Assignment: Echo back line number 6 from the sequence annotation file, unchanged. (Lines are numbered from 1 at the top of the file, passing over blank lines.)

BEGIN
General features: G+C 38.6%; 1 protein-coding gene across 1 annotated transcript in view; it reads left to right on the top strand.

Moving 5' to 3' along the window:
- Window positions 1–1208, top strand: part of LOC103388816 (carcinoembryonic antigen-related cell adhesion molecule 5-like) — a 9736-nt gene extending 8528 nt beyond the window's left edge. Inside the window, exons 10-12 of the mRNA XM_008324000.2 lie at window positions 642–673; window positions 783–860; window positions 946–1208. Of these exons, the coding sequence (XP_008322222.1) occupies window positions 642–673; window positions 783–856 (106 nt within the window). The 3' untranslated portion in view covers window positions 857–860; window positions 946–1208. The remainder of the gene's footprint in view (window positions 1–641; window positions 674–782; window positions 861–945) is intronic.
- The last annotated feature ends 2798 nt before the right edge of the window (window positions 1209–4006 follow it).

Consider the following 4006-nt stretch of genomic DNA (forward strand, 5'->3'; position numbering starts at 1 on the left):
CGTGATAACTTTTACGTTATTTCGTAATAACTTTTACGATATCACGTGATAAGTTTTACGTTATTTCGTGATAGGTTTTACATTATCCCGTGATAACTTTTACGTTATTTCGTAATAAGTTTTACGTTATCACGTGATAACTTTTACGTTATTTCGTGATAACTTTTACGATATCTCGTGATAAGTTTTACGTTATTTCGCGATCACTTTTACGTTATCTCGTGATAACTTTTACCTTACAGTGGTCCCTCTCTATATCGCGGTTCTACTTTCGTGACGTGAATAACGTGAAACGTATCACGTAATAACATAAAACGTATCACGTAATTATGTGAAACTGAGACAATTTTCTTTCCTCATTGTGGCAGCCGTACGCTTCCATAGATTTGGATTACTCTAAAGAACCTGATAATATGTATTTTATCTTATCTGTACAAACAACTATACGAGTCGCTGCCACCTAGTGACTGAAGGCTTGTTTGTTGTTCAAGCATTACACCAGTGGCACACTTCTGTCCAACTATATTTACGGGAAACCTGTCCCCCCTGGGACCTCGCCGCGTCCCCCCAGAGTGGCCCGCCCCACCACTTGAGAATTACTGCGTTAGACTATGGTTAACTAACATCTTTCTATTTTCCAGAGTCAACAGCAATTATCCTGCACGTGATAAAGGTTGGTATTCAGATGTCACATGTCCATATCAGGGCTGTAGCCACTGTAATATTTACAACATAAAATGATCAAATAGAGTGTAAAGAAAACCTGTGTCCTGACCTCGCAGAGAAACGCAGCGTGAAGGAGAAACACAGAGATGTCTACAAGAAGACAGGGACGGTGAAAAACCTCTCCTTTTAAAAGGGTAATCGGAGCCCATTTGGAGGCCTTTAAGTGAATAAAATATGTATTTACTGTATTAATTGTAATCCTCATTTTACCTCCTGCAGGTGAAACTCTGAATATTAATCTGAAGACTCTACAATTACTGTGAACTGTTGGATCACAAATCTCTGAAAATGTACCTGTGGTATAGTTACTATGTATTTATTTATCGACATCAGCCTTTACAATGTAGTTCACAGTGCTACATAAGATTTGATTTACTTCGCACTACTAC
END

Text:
CGTGATAACTTTTACGTTATTTCGTAATAACTTTTACGATATCACGTGATAAGTTTTACGTTATTTCGTGATAGGTTTTACATTATCCCGTGATAACTTTTACGTTATTTCGTAATAAGTTTTACGTTATCACGTGATAACTTTTACGTTATTTCGTGATAACTTTTACGATATCTCGTGATAAGTTTTACGTTATTTCGCGATCACTTTTACGTTATCTCGTGATAACTTTTACCTTACAGTGGTCCCTCTCTATATCGCGGTTCTACTTTCGTGACGTGAATAACGTGAAACGTATCACGTAATAACATAAAACGTATCACGTAATTATGTGAAACTGAGACAATTTTCTTTCCTCATTGTGGCAGCCGTACGCTTCCATAGATTTGGATTACTCTAAAGAACCTGATAATATGTATTTTATCTTATCTGTACAAACAACTATACGAGTCGCTGCCACCTAGTGACTGAAGGCTTGTTTGTTGTTCAAGCATTACACCAGTGGCACACTTCTGTCCAACTATATTTACGGGAAACCTGTCCCCCCTGGGACCTCGCCGCGTCCCCCCAGAGTGGCCCGCCCCACCACTTGAGAATTACTGCGTTAGACTATGGTTAACTAACATCTTTCTATTTTCCAGAGTCAACAGCAATTATCCTGCACGTGATAAAGGTTGGTATTCAGATGTCACATGTCCATATCAGGGCTGTAGCCACTGTAATATTTACAACATAAAATGATCAAATAGAGTGTAAAGAAAACCTGTGTCCTGACCTCGCAGAGAAACGCAGCGTGAAGGAGAAACACAGAGATGTCTACAAGAAGACAGGGACGGTGAAAAACCTCTCCTTTTAAAAGGGTAATCGGAGCCCATTTGGAGGCCTTTAAGTGAATAAAATATGTATTTACTGTATTAATTGTAATCCTCATTTTACCTCCTGCAGGTGAAACTCTGAATATTAATCTGAAGACTCTACAATTACTGTGAACTGTTGGATCACAAATCTCTGAAAATGTACCTGTGGTATAGTTACTATGTATTTATTTATCGACATCAGCCTTTACAATGTAGTTCACAGTGCTACATAAGATTTGATTTACTTCGCACTACTAC